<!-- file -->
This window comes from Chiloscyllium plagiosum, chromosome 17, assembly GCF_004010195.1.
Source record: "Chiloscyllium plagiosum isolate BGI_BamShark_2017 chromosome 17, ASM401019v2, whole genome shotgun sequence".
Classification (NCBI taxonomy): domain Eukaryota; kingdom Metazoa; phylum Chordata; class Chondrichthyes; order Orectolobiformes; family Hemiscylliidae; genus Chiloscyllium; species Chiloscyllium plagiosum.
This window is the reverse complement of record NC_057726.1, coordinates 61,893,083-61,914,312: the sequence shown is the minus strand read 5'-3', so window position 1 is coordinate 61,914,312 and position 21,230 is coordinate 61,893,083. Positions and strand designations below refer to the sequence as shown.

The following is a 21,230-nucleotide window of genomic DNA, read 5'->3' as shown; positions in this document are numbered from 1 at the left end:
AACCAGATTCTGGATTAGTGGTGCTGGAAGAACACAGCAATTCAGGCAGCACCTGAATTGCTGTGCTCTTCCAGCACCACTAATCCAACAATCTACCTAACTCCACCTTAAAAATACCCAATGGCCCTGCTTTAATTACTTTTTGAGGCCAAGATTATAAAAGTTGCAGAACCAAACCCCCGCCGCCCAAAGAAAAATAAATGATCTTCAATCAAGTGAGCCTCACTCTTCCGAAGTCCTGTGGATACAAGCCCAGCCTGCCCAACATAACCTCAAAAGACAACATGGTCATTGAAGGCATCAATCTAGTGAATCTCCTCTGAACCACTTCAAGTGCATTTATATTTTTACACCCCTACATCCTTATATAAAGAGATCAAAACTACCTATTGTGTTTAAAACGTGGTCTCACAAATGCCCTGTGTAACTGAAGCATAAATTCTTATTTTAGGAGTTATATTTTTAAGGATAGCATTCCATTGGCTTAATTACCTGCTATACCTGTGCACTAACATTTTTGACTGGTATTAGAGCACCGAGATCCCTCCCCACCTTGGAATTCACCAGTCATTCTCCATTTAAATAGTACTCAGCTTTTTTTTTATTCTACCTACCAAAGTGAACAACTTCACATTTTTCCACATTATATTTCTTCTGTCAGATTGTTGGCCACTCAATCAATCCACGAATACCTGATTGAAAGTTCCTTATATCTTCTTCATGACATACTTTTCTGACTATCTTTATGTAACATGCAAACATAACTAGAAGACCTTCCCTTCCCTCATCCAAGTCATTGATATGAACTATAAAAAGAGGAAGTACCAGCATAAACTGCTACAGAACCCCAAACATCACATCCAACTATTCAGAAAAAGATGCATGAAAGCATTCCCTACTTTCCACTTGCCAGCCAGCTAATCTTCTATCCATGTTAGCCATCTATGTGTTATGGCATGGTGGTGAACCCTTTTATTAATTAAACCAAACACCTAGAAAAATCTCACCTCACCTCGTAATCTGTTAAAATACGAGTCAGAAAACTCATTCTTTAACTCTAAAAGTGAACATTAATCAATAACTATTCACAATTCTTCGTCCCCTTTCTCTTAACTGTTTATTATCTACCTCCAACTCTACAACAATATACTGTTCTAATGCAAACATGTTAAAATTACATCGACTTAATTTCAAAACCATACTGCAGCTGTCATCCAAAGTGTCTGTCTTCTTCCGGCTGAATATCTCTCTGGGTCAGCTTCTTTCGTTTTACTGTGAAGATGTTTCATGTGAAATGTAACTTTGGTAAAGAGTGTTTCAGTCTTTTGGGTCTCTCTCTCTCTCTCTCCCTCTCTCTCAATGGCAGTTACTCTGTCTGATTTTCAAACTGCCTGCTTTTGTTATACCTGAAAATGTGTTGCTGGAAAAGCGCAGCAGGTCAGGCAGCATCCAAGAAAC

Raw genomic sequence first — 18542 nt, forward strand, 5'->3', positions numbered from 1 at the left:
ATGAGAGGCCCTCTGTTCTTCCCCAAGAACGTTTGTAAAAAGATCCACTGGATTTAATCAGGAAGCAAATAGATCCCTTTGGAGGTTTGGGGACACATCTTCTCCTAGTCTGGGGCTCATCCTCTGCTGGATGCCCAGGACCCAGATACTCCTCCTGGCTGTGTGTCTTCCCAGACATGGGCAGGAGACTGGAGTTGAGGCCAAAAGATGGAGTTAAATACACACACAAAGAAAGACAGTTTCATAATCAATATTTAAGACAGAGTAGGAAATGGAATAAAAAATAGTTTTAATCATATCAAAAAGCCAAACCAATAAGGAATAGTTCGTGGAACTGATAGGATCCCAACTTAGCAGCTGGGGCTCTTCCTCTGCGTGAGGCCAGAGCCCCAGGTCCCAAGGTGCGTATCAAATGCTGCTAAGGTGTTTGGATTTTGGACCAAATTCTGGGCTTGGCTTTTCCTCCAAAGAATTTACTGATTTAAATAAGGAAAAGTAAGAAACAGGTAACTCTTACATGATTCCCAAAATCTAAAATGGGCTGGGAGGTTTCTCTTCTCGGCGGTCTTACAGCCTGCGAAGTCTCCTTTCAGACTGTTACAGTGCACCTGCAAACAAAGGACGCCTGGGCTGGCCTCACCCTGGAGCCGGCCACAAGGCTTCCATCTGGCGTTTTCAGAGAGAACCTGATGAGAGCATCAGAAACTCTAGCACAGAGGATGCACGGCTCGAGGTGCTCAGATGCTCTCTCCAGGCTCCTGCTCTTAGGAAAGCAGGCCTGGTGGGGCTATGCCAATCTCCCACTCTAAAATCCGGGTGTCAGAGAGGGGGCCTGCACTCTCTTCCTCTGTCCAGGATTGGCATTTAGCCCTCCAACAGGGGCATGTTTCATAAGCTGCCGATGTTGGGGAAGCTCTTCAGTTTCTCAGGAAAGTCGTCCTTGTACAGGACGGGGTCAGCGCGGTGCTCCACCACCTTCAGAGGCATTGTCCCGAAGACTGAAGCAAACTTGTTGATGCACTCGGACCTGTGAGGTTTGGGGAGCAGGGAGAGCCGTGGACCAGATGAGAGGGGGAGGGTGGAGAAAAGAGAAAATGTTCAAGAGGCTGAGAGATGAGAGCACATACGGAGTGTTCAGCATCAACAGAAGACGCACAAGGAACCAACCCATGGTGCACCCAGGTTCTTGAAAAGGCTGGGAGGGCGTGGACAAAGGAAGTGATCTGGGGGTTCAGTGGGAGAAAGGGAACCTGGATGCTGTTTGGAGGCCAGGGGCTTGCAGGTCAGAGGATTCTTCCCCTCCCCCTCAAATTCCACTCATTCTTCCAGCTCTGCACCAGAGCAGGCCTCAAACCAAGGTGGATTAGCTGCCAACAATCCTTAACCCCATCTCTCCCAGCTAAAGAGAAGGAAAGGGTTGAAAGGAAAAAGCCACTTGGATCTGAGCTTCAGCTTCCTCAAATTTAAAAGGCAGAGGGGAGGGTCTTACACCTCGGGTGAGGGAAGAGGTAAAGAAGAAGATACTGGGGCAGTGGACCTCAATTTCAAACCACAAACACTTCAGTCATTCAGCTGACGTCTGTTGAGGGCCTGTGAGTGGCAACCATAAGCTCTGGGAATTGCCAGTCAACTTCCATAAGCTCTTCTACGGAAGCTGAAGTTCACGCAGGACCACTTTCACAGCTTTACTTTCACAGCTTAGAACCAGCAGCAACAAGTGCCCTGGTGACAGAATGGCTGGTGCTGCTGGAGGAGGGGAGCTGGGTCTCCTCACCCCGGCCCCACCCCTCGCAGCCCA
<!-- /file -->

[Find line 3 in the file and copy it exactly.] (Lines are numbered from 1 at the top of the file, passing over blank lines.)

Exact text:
Classification (NCBI taxonomy): domain Eukaryota; kingdom Metazoa; phylum Chordata; class Chondrichthyes; order Orectolobiformes; family Hemiscylliidae; genus Chiloscyllium; species Chiloscyllium plagiosum.